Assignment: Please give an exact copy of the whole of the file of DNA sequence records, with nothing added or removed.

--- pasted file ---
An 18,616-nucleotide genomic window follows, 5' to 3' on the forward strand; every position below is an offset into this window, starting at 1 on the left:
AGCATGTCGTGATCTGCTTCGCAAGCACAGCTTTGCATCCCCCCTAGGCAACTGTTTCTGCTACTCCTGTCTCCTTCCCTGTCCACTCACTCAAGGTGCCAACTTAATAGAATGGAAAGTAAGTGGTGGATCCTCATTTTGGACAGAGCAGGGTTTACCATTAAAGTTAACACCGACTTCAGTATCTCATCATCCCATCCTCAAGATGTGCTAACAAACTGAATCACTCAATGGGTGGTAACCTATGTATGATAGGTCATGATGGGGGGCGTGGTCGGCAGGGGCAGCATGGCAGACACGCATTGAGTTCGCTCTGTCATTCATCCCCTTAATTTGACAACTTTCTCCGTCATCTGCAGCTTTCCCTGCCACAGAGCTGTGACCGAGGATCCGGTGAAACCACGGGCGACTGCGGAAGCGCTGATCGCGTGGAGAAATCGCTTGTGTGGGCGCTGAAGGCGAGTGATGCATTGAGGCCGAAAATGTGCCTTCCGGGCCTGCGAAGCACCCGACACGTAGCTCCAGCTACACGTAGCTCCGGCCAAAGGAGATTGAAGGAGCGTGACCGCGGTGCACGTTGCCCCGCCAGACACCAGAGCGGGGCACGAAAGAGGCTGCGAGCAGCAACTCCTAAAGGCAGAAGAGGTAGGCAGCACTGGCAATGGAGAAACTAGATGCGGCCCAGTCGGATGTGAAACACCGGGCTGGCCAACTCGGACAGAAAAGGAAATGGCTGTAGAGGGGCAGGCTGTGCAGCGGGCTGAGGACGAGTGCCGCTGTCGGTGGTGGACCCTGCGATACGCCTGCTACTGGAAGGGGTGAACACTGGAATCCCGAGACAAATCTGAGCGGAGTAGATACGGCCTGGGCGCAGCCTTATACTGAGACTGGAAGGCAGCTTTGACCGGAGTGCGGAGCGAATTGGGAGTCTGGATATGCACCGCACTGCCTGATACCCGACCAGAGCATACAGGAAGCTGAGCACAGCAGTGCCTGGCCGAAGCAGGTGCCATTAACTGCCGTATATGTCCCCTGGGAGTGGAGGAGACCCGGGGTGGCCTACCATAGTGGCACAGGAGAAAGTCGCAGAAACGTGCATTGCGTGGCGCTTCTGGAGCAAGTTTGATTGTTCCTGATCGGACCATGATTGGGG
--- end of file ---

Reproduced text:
An 18,616-nucleotide genomic window follows, 5' to 3' on the forward strand; every position below is an offset into this window, starting at 1 on the left:
AGCATGTCGTGATCTGCTTCGCAAGCACAGCTTTGCATCCCCCCTAGGCAACTGTTTCTGCTACTCCTGTCTCCTTCCCTGTCCACTCACTCAAGGTGCCAACTTAATAGAATGGAAAGTAAGTGGTGGATCCTCATTTTGGACAGAGCAGGGTTTACCATTAAAGTTAACACCGACTTCAGTATCTCATCATCCCATCCTCAAGATGTGCTAACAAACTGAATCACTCAATGGGTGGTAACCTATGTATGATAGGTCATGATGGGGGGCGTGGTCGGCAGGGGCAGCATGGCAGACACGCATTGAGTTCGCTCTGTCATTCATCCCCTTAATTTGACAACTTTCTCCGTCATCTGCAGCTTTCCCTGCCACAGAGCTGTGACCGAGGATCCGGTGAAACCACGGGCGACTGCGGAAGCGCTGATCGCGTGGAGAAATCGCTTGTGTGGGCGCTGAAGGCGAGTGATGCATTGAGGCCGAAAATGTGCCTTCCGGGCCTGCGAAGCACCCGACACGTAGCTCCAGCTACACGTAGCTCCGGCCAAAGGAGATTGAAGGAGCGTGACCGCGGTGCACGTTGCCCCGCCAGACACCAGAGCGGGGCACGAAAGAGGCTGCGAGCAGCAACTCCTAAAGGCAGAAGAGGTAGGCAGCACTGGCAATGGAGAAACTAGATGCGGCCCAGTCGGATGTGAAACACCGGGCTGGCCAACTCGGACAGAAAAGGAAATGGCTGTAGAGGGGCAGGCTGTGCAGCGGGCTGAGGACGAGTGCCGCTGTCGGTGGTGGACCCTGCGATACGCCTGCTACTGGAAGGGGTGAACACTGGAATCCCGAGACAAATCTGAGCGGAGTAGATACGGCCTGGGCGCAGCCTTATACTGAGACTGGAAGGCAGCTTTGACCGGAGTGCGGAGCGAATTGGGAGTCTGGATATGCACCGCACTGCCTGATACCCGACCAGAGCATACAGGAAGCTGAGCACAGCAGTGCCTGGCCGAAGCAGGTGCCATTAACTGCCGTATATGTCCCCTGGGAGTGGAGGAGACCCGGGGTGGCCTACCATAGTGGCACAGGAGAAAGTCGCAGAAACGTGCATTGCGTGGCGCTTCTGGAGCAAGTTTGATTGTTCCTGATCGGACCATGATTGGGG